Television content

Television programmes are made either by the television broadcasters themselves or by independent production companies commissioned by the broadcaster.

They are produced in many genres, and these genres can also include sub-genres.

GenreSub-genre examples
EntertainmentQuiz Show, Game Show, Talk Show
DramaSoap Opera, Crime Drama, Period Drama
ComedySitcom, Sketch Show, Satire, Stand Up
Children’sAnimation, Educational, Quiz Show, Drama
FactualConsumer Affairs, Documentaries, Reality TV
SportLive Event, Highlights, Quiz Show
NewsEvening Bulletin, Business News, Weather

Scheduling

Photograph of BBC Tv gallery

Scheduling is vitally important when trying to reach an audience

Broadcasters want to attract as many viewers as they can for the media texts they produce and transmit.

For commercial stations this helps attract more advertising revenue which helps fund new content.

Scheduling choices are an important factor in securing audiences for content and are based on ratings research and audience demographics.

These techniques include:

TechniqueDescription
OffensiveDeliberately scheduling a show that differs to another channel's offering in the same slot e.g. airing a cookery show when a rival channel is airing a live sports event. Offensive scheduling is when a channel is confident their programme will gain higher ratings than a programme on a rival channel.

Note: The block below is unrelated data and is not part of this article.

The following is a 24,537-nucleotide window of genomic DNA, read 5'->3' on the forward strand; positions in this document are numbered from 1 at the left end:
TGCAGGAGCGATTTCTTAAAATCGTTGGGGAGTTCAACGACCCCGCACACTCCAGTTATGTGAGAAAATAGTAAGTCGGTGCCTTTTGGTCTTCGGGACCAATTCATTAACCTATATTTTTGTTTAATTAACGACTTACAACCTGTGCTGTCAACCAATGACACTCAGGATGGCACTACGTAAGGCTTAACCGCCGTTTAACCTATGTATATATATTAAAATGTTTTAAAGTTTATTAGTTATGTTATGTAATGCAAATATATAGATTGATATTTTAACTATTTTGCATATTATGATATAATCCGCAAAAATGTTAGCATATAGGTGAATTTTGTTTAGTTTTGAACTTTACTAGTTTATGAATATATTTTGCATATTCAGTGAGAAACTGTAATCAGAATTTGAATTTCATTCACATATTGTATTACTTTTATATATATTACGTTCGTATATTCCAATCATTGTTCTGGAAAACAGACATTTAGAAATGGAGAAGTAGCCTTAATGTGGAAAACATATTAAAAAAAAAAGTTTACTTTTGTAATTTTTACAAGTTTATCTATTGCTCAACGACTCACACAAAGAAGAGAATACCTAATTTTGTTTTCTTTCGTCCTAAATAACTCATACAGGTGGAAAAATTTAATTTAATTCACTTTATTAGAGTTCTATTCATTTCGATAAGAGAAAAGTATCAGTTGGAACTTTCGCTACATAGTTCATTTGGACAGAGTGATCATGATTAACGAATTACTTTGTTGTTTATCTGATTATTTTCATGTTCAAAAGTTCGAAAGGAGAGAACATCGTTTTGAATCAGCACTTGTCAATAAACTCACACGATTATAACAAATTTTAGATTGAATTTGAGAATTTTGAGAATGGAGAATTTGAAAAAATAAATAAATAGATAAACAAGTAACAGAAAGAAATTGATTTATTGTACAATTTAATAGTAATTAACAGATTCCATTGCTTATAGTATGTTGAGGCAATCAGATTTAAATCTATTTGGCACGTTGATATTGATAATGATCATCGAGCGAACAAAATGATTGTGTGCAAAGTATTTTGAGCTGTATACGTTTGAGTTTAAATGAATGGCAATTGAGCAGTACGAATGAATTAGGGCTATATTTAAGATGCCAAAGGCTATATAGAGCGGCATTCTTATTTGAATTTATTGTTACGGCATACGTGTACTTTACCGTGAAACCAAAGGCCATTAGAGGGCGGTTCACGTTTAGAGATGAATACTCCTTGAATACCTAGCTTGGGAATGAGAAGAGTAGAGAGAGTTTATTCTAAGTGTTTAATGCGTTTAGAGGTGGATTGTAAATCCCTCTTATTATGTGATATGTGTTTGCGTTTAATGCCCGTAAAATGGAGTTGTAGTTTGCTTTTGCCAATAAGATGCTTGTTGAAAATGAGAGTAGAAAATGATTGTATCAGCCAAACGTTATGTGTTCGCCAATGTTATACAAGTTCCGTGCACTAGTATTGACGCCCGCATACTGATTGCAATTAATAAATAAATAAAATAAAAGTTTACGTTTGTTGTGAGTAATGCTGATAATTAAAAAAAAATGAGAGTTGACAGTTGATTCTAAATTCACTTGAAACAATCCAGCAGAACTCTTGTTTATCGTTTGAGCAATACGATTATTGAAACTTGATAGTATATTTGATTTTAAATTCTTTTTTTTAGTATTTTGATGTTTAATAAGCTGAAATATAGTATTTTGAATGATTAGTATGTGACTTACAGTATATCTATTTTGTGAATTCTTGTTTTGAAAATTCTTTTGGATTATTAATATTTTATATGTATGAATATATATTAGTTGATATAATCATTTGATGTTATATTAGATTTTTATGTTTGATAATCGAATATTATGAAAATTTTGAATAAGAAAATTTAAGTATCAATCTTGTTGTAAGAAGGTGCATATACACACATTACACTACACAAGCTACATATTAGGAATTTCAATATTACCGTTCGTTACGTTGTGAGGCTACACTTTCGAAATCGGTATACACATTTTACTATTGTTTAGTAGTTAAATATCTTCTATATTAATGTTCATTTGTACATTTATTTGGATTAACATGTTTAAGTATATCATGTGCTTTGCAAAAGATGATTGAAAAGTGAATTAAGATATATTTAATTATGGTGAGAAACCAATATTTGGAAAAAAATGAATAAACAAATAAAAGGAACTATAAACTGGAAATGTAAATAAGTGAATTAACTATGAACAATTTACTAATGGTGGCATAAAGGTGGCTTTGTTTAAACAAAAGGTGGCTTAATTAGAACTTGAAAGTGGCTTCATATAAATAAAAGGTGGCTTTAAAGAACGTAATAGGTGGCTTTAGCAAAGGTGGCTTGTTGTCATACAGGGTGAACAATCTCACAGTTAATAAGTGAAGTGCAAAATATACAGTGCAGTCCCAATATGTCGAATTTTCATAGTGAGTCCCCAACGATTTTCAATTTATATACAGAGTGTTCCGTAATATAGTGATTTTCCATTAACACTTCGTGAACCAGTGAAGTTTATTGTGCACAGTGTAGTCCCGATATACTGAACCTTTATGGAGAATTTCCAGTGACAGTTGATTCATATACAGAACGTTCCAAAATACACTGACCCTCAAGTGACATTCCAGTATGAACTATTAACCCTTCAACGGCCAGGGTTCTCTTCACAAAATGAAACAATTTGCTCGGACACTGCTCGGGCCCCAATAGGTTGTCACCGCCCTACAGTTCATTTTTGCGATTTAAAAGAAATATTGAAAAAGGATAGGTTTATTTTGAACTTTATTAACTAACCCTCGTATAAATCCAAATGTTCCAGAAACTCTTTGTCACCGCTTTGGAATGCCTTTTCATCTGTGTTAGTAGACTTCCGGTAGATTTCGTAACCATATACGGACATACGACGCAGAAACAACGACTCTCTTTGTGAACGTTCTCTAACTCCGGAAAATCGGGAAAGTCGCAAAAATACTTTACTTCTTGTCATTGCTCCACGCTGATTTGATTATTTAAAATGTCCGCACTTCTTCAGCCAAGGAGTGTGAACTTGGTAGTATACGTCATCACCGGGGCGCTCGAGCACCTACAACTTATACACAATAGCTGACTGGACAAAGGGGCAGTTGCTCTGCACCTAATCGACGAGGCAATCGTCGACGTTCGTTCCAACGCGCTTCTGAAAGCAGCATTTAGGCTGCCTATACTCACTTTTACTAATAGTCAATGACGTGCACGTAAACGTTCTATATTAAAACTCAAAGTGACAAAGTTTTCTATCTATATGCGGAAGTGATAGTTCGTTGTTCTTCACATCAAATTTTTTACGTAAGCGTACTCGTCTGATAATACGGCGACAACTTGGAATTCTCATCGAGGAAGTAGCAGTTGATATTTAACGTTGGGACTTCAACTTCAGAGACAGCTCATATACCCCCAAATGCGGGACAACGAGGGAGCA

DefensiveDefensive scheduling is when a channel recognises a rival channel's programme will gain higher ratings and schedules a programme of minority appeal instead.
Pre-echoPutting a new or less popular show on before an already popular show to attempt to gain viewers who have tuned in early.
InheritancePlacing a new or less popular show after a popular show to retain viewers after the previous programme has finished.
HammockingPutting a new show in between two popular shows in the hope that the viewers will not change the channel.
StrippingScheduling a show in the same time slot every day, such as when the BBC ran a special week of Springwatch which went out at 8pm each night for one week. Another example would be reruns of an older show, as E4 did by showing old episodes of The Big Bang Theory every weekday evening from 5pm.
ZoningScheduling programmes of a similar genre one after the other on a particular channel to maintain an audience of fans of that genre.